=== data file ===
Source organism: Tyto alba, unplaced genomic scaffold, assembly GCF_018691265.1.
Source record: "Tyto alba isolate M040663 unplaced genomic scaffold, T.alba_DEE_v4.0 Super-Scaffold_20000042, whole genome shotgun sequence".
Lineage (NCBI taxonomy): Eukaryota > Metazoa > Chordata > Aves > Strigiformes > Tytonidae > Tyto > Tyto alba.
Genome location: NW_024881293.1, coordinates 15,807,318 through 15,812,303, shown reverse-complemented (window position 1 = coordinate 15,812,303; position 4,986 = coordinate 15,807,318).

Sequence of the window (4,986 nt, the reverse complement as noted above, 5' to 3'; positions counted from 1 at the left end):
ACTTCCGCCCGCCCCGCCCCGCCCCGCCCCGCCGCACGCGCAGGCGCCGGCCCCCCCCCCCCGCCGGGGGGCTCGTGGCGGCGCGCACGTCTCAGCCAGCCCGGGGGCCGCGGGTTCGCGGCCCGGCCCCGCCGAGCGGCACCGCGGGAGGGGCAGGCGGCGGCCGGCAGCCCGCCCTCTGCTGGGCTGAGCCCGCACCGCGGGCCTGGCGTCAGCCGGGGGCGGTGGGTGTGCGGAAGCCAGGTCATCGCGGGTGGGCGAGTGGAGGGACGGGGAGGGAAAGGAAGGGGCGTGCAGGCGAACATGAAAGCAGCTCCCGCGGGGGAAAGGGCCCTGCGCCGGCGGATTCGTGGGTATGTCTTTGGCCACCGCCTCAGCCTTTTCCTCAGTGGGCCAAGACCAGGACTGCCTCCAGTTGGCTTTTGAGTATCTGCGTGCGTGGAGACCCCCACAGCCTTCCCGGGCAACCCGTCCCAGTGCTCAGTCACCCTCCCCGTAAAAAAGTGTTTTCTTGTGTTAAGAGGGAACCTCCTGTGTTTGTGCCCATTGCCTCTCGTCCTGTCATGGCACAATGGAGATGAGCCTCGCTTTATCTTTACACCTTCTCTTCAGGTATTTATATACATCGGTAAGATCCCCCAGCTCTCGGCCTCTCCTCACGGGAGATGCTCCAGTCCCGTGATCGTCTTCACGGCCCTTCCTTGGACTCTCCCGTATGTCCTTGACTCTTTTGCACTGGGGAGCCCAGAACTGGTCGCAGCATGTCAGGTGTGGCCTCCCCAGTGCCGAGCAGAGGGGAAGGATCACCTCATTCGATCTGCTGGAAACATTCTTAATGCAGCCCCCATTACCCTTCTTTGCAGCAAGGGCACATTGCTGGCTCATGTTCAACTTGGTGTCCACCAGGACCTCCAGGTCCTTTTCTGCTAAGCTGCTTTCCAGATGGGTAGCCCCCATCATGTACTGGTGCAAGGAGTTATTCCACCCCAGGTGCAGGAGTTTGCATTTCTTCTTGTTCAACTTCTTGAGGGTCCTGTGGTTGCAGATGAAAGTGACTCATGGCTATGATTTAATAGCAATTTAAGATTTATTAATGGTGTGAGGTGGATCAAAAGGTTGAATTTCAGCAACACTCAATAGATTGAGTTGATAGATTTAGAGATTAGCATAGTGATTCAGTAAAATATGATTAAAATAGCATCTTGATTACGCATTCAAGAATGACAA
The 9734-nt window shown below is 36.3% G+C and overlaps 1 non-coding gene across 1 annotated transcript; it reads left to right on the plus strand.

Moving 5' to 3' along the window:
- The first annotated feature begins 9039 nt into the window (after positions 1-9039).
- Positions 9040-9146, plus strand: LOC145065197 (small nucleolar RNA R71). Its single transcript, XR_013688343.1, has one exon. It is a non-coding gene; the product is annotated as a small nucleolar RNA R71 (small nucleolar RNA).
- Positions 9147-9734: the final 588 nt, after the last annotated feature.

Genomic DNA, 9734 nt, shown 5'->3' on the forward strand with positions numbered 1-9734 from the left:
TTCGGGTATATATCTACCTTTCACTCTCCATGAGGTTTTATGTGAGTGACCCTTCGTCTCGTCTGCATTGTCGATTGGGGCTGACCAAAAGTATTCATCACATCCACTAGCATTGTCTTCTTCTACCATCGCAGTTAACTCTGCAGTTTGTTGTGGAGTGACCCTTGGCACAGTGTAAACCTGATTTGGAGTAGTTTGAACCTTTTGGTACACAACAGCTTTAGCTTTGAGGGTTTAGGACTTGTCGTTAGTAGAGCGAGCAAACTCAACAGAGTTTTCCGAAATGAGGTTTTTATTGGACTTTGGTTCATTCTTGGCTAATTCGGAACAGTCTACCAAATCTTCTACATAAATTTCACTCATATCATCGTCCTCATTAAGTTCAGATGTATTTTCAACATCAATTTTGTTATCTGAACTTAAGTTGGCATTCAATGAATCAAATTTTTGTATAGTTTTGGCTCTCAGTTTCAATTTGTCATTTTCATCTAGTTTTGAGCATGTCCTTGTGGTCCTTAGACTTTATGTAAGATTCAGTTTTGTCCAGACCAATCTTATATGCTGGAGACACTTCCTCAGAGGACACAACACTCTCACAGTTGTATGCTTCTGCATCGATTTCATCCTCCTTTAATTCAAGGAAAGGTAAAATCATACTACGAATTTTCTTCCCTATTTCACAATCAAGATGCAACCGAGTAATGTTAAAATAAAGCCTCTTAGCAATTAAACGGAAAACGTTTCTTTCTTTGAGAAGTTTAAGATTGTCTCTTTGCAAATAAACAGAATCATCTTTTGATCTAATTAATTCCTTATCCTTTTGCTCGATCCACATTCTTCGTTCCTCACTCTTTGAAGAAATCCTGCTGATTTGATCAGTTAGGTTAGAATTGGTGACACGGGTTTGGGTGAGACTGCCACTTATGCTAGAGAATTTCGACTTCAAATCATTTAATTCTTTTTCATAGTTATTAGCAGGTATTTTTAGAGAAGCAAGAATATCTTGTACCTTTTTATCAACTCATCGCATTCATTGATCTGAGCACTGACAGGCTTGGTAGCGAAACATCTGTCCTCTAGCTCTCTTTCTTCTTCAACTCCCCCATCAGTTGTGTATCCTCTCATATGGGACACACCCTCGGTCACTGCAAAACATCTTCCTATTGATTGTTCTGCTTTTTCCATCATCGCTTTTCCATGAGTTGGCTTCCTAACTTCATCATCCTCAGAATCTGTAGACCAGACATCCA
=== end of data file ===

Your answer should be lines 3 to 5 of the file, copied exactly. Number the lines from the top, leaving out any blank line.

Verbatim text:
Lineage (NCBI taxonomy): Eukaryota > Metazoa > Chordata > Aves > Strigiformes > Tytonidae > Tyto > Tyto alba.
Genome location: NW_024881293.1, coordinates 15,807,318 through 15,812,303, shown reverse-complemented (window position 1 = coordinate 15,812,303; position 4,986 = coordinate 15,807,318).

Sequence of the window (4,986 nt, the reverse complement as noted above, 5' to 3'; positions counted from 1 at the left end):